Services Take a HitBy Larry Barrett | Posted 2002-04-15 Email Print
Since drug distributor McKesson bought software supplier HBO & Co., its hospital customers have suffered. Computers crashed. Patient records went haywire. They're only now recovering.
Services Take a Hit
One of the first signs that McKesson was cutting corners came from its services division. In the wake of the merger, some customers woke up to find their account representatives of five or seven years were no longer with the company. Instead of being assigned a new representative familiar with the hospital's needs, many customers were simply given an 800 number to call.
Shortly before the merger, CRHC bought the company's Pathways financial and materials management software suite to manage the three-hospital network's purchasing, inventory and accounts payable.
The Pathways suite was created after HBO bought software developer Enterprise Systems Inc. (ESI), which developed the materials management portion. ESI used a third-party vendor, accounting software developer FlexiInternational, for general-ledger functions. ESI would work out the integration issues with FlexiInternational to ensure that all the purchasing, accounts payable and inventory changes would be recorded seamlessly to the general-ledger software. CRHC executives would then access the general-ledger software to track revenue and expenses.
But by CRHC's account, FlexiInternational was upgrading its general-ledger product. The new version hadn't been integrated with McKesson's material-management offering, and CRHC had to deal with two companies to get the separate pieces of software integrated, instead of getting the fully integrated product it had been promised.
As a result, CRHC couldn't access the detailed financial information it needed to justify and plan its annual information technology budget or eliminate redundant spending, because not all the sales and expenses were being recorded properly.
"For six months, I had one very nervous CFO," Morrison says.
CRHC spent an additional $200,000 to $300,000 implementing the software, according to Morrison, partially with its own in-house team and with the cooperation of McKesson and Flexi. The hospital system also had to conduct extensive, unplanned audits to help ensure financials were accurate.
A project that should have taken only a year took almost two years to complete. Although $200,000 to $300,000 in additional costs may seem small compared with those of other major installations, it was taken out of the hospital's annual IT budget of around $5.5 million.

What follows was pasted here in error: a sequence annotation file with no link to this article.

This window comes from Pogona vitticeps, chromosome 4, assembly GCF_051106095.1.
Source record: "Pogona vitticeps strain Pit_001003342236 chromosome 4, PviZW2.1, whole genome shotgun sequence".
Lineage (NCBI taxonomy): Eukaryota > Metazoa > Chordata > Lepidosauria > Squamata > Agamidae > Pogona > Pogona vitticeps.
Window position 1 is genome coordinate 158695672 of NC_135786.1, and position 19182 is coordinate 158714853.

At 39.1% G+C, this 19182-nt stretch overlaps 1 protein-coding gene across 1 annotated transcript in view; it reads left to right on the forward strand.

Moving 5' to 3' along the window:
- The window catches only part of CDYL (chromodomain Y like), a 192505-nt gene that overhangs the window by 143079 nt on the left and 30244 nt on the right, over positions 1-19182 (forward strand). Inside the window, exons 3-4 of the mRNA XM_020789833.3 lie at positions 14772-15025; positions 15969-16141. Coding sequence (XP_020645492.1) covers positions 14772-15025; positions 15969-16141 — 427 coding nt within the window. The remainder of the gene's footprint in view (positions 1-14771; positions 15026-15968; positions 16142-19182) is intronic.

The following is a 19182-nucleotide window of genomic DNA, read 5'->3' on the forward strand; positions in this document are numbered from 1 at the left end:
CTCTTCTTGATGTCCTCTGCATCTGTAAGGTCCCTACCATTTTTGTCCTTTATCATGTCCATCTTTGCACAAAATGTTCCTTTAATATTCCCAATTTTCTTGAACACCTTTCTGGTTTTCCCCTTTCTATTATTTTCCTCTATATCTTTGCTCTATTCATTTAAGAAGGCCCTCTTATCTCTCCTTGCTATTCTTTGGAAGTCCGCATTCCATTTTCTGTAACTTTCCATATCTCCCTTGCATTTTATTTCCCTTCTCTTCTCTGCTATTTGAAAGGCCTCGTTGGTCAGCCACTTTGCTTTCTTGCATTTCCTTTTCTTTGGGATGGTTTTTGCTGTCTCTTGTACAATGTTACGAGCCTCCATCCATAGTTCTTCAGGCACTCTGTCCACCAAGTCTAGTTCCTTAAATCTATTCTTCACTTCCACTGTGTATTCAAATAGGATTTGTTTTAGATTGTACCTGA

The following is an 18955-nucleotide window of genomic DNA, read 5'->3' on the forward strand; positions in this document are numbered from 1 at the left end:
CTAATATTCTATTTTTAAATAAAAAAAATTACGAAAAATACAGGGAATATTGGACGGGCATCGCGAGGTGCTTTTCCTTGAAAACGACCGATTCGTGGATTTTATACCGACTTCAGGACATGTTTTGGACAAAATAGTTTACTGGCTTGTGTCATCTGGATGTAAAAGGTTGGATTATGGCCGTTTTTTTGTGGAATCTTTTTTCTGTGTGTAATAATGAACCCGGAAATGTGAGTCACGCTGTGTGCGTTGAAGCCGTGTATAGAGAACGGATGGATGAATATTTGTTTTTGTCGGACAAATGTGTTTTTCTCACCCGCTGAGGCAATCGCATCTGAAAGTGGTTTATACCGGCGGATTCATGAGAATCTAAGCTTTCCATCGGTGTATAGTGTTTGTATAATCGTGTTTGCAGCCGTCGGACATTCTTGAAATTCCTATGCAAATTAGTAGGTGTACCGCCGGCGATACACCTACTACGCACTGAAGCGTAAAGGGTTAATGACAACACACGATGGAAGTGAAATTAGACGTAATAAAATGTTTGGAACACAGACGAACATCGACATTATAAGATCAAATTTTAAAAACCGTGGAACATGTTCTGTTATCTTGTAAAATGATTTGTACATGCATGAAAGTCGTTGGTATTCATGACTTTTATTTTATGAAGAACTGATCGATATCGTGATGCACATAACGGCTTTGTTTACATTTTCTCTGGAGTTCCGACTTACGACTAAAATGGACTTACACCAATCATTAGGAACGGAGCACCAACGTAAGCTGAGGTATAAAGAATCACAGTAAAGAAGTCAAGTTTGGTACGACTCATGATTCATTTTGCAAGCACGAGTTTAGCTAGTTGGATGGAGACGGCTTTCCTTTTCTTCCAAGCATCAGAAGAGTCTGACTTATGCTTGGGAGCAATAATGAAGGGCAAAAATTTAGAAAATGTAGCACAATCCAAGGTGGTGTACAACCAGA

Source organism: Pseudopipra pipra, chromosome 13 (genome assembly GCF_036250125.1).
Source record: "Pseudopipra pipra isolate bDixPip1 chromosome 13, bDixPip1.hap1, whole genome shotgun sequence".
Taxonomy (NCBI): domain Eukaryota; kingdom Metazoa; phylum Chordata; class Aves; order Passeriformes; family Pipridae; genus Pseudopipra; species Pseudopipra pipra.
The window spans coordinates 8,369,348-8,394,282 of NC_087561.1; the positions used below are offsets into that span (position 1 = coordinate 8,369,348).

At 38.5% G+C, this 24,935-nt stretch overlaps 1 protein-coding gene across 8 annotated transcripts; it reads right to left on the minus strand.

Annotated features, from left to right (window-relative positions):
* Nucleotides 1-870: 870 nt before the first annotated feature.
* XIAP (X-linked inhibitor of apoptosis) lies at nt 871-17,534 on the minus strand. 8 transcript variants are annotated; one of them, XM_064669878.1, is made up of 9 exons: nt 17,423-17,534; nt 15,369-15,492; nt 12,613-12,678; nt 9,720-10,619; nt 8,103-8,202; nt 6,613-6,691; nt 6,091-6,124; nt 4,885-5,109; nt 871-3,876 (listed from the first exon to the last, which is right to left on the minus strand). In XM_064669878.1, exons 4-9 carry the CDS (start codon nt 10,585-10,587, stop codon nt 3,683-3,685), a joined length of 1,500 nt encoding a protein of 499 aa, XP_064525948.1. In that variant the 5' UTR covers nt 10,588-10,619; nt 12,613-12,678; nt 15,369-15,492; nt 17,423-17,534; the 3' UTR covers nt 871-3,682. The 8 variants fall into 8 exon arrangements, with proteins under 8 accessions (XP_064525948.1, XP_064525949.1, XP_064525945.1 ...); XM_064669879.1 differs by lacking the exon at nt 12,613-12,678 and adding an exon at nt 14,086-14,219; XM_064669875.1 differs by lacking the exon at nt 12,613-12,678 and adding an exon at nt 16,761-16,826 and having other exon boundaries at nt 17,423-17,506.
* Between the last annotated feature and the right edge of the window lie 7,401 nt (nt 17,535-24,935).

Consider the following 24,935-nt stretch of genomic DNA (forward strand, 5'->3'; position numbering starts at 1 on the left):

Bill Culmer, CIO at Baptist Health System, a health care delivery network in Montgomery, Ala., had a serious issue with McKesson's Image Maker product, software that electronically feeds and scans images to create an electronic record for his hospitals' patients.
"That was the biggest problem when I got here," Culmer says. "It crashed a lot because of internal interface issues. Bottom line: It was just bad code. The clinical information was accessible but when you started to put together all the pieces from different departments, say from radiology or from the lab, it would crash."
That meant doctors and nurses would have to record all the clinical information on paper and put that into a patient's file after he or she was discharged.
Baptist Health Systems was forced to document and track patient records on paper while simultaneously finding replacement systems to do what Image Maker was supposed to be doing. At its core, the software wasn't able to effectively retrieve and exchange information about patients or their treatments within the 10-hospital network.
Information such as the patient's medical history, insurance information, recent procedures and future treatment couldn't be gathered and stored in a convenient electronic file. That forced doctors and nurses to become amateur private detectives as they hunted down the pertinent information from various departments. Patients often wouldn't know of the details behind the bureaucracy and couldn't get immediate answers to their medical questions.
"The good news is it didn't directly affect patient care," Culmer says. "There were some mistakes that took time to go back and resolve, of course, but it didn't affect treatment. But it did have an impact on our budget."
Culmer, whose own position has just been eliminated due to budget constraints, says McKesson did make some financial concessions to offset the software's shortcomings, but adds that "it's impossible to be compensated for the frustration and time spent trying to fix the problem.
"There was a time when our board of directors would have shot me if I had suggested we use another McKesson product," Culmer said.
Both Morrison and Culmer note that McKesson has been extremely fair and responsive in trying to resolve technical problems and has made great strides in the past two years to improve both the quality of the applications and the company's service support, thanks primarily to efforts by its information solutions president, Graham King. King could not be reached for comment, and other McKesson officials declined repeated opportunities to discuss the issue.
"I've been a customer of McKesson's long enough to see all the peaks and valleys," Morrison says. "Right now, they're definitely coming out of the valley, but then again, you never know when that next dip is going to come."
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